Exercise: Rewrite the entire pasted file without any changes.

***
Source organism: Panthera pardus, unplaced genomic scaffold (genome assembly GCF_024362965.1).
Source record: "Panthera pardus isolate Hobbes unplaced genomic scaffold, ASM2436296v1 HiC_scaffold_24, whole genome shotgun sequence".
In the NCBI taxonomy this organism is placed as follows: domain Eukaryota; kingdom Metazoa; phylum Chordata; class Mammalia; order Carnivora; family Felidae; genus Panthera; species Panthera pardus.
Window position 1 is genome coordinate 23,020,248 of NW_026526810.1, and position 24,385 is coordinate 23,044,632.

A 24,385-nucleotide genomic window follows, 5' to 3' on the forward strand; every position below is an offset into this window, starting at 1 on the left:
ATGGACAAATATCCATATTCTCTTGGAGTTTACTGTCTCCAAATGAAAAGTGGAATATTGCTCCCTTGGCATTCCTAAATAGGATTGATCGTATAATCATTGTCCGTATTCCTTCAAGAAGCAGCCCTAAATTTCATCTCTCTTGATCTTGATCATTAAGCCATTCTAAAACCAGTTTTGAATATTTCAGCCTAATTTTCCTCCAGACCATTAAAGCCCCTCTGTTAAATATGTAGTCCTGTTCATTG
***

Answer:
Source organism: Panthera pardus, unplaced genomic scaffold (genome assembly GCF_024362965.1).
Source record: "Panthera pardus isolate Hobbes unplaced genomic scaffold, ASM2436296v1 HiC_scaffold_24, whole genome shotgun sequence".
In the NCBI taxonomy this organism is placed as follows: domain Eukaryota; kingdom Metazoa; phylum Chordata; class Mammalia; order Carnivora; family Felidae; genus Panthera; species Panthera pardus.
Window position 1 is genome coordinate 23,020,248 of NW_026526810.1, and position 24,385 is coordinate 23,044,632.

A 24,385-nucleotide genomic window follows, 5' to 3' on the forward strand; every position below is an offset into this window, starting at 1 on the left:
ATGGACAAATATCCATATTCTCTTGGAGTTTACTGTCTCCAAATGAAAAGTGGAATATTGCTCCCTTGGCATTCCTAAATAGGATTGATCGTATAATCATTGTCCGTATTCCTTCAAGAAGCAGCCCTAAATTTCATCTCTCTTGATCTTGATCATTAAGCCATTCTAAAACCAGTTTTGAATATTTCAGCCTAATTTTCCTCCAGACCATTAAAGCCCCTCTGTTAAATATGTAGTCCTGTTCATTG